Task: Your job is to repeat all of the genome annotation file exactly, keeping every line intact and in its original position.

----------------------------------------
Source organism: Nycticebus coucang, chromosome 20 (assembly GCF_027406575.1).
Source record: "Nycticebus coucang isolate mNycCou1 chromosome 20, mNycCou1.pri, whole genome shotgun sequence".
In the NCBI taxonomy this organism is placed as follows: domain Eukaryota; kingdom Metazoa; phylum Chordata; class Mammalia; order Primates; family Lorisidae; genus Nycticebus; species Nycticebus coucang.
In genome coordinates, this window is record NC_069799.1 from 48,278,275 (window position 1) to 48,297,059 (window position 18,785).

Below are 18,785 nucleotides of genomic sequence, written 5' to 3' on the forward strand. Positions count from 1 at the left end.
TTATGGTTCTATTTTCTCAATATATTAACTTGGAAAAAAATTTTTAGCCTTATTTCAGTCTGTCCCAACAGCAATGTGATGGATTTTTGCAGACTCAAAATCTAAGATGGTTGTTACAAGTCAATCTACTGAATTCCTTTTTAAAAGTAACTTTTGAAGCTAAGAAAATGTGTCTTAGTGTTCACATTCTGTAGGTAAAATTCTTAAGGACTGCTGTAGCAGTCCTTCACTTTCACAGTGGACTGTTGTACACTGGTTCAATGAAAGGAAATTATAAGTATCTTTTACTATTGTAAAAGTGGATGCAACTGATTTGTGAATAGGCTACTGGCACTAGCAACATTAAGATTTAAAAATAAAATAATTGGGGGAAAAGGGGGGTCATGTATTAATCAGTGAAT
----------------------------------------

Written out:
Source organism: Nycticebus coucang, chromosome 20 (assembly GCF_027406575.1).
Source record: "Nycticebus coucang isolate mNycCou1 chromosome 20, mNycCou1.pri, whole genome shotgun sequence".
In the NCBI taxonomy this organism is placed as follows: domain Eukaryota; kingdom Metazoa; phylum Chordata; class Mammalia; order Primates; family Lorisidae; genus Nycticebus; species Nycticebus coucang.
In genome coordinates, this window is record NC_069799.1 from 48,278,275 (window position 1) to 48,297,059 (window position 18,785).

Below are 18,785 nucleotides of genomic sequence, written 5' to 3' on the forward strand. Positions count from 1 at the left end.
TTATGGTTCTATTTTCTCAATATATTAACTTGGAAAAAAATTTTTAGCCTTATTTCAGTCTGTCCCAACAGCAATGTGATGGATTTTTGCAGACTCAAAATCTAAGATGGTTGTTACAAGTCAATCTACTGAATTCCTTTTTAAAAGTAACTTTTGAAGCTAAGAAAATGTGTCTTAGTGTTCACATTCTGTAGGTAAAATTCTTAAGGACTGCTGTAGCAGTCCTTCACTTTCACAGTGGACTGTTGTACACTGGTTCAATGAAAGGAAATTATAAGTATCTTTTACTATTGTAAAAGTGGATGCAACTGATTTGTGAATAGGCTACTGGCACTAGCAACATTAAGATTTAAAAATAAAATAATTGGGGGAAAAGGGGGGTCATGTATTAATCAGTGAAT